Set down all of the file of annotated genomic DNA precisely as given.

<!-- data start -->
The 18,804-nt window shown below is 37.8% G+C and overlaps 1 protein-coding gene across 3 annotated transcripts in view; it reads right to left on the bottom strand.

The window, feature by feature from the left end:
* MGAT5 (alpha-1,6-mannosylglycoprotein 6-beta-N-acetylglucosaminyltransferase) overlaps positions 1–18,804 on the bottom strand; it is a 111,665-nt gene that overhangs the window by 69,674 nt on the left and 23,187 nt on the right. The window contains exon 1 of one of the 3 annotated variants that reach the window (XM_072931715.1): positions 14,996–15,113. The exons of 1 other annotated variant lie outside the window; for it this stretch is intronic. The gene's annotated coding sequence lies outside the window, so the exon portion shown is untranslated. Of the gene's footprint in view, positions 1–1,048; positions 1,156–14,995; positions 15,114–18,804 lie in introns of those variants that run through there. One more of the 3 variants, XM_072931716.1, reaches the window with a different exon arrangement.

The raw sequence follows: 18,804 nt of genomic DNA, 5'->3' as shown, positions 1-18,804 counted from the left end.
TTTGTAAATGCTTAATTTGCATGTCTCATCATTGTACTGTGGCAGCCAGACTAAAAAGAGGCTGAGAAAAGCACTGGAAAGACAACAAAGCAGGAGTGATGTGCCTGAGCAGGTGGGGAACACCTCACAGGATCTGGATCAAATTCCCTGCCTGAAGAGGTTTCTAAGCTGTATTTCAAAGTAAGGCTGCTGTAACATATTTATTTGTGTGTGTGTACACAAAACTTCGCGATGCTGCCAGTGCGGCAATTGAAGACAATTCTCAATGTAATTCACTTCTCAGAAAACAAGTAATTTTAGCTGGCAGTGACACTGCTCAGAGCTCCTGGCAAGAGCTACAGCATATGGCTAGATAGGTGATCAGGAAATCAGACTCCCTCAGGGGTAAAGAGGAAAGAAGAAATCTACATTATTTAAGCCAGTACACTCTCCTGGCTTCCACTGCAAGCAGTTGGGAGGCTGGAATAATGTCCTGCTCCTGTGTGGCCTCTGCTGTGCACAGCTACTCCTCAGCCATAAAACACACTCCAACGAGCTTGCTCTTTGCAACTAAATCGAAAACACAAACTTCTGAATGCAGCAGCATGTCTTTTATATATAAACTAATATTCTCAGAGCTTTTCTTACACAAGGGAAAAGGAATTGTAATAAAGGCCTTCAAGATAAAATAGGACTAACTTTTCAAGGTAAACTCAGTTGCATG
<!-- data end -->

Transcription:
The 18,804-nt window shown below is 37.8% G+C and overlaps 1 protein-coding gene across 3 annotated transcripts in view; it reads right to left on the bottom strand.

The window, feature by feature from the left end:
* MGAT5 (alpha-1,6-mannosylglycoprotein 6-beta-N-acetylglucosaminyltransferase) overlaps positions 1–18,804 on the bottom strand; it is a 111,665-nt gene that overhangs the window by 69,674 nt on the left and 23,187 nt on the right. The window contains exon 1 of one of the 3 annotated variants that reach the window (XM_072931715.1): positions 14,996–15,113. The exons of 1 other annotated variant lie outside the window; for it this stretch is intronic. The gene's annotated coding sequence lies outside the window, so the exon portion shown is untranslated. Of the gene's footprint in view, positions 1–1,048; positions 1,156–14,995; positions 15,114–18,804 lie in introns of those variants that run through there. One more of the 3 variants, XM_072931716.1, reaches the window with a different exon arrangement.

The raw sequence follows: 18,804 nt of genomic DNA, 5'->3' as shown, positions 1-18,804 counted from the left end.
TTTGTAAATGCTTAATTTGCATGTCTCATCATTGTACTGTGGCAGCCAGACTAAAAAGAGGCTGAGAAAAGCACTGGAAAGACAACAAAGCAGGAGTGATGTGCCTGAGCAGGTGGGGAACACCTCACAGGATCTGGATCAAATTCCCTGCCTGAAGAGGTTTCTAAGCTGTATTTCAAAGTAAGGCTGCTGTAACATATTTATTTGTGTGTGTGTACACAAAACTTCGCGATGCTGCCAGTGCGGCAATTGAAGACAATTCTCAATGTAATTCACTTCTCAGAAAACAAGTAATTTTAGCTGGCAGTGACACTGCTCAGAGCTCCTGGCAAGAGCTACAGCATATGGCTAGATAGGTGATCAGGAAATCAGACTCCCTCAGGGGTAAAGAGGAAAGAAGAAATCTACATTATTTAAGCCAGTACACTCTCCTGGCTTCCACTGCAAGCAGTTGGGAGGCTGGAATAATGTCCTGCTCCTGTGTGGCCTCTGCTGTGCACAGCTACTCCTCAGCCATAAAACACACTCCAACGAGCTTGCTCTTTGCAACTAAATCGAAAACACAAACTTCTGAATGCAGCAGCATGTCTTTTATATATAAACTAATATTCTCAGAGCTTTTCTTACACAAGGGAAAAGGAATTGTAATAAAGGCCTTCAAGATAAAATAGGACTAACTTTTCAAGGTAAACTCAGTTGCATG